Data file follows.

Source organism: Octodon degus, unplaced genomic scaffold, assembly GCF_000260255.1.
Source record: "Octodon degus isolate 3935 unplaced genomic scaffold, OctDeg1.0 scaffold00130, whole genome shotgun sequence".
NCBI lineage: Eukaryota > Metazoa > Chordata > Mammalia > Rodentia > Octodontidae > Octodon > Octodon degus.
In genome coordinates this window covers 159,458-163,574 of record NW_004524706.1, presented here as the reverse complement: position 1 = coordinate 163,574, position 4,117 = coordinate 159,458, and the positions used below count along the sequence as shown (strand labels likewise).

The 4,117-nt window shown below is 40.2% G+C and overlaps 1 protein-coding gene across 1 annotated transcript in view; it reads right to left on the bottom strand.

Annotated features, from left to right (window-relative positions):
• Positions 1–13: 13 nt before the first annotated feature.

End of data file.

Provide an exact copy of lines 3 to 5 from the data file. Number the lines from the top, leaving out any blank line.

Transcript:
NCBI lineage: Eukaryota > Metazoa > Chordata > Mammalia > Rodentia > Octodontidae > Octodon > Octodon degus.
In genome coordinates this window covers 159,458-163,574 of record NW_004524706.1, presented here as the reverse complement: position 1 = coordinate 163,574, position 4,117 = coordinate 159,458, and the positions used below count along the sequence as shown (strand labels likewise).

The 4,117-nt window shown below is 40.2% G+C and overlaps 1 protein-coding gene across 1 annotated transcript in view; it reads right to left on the bottom strand.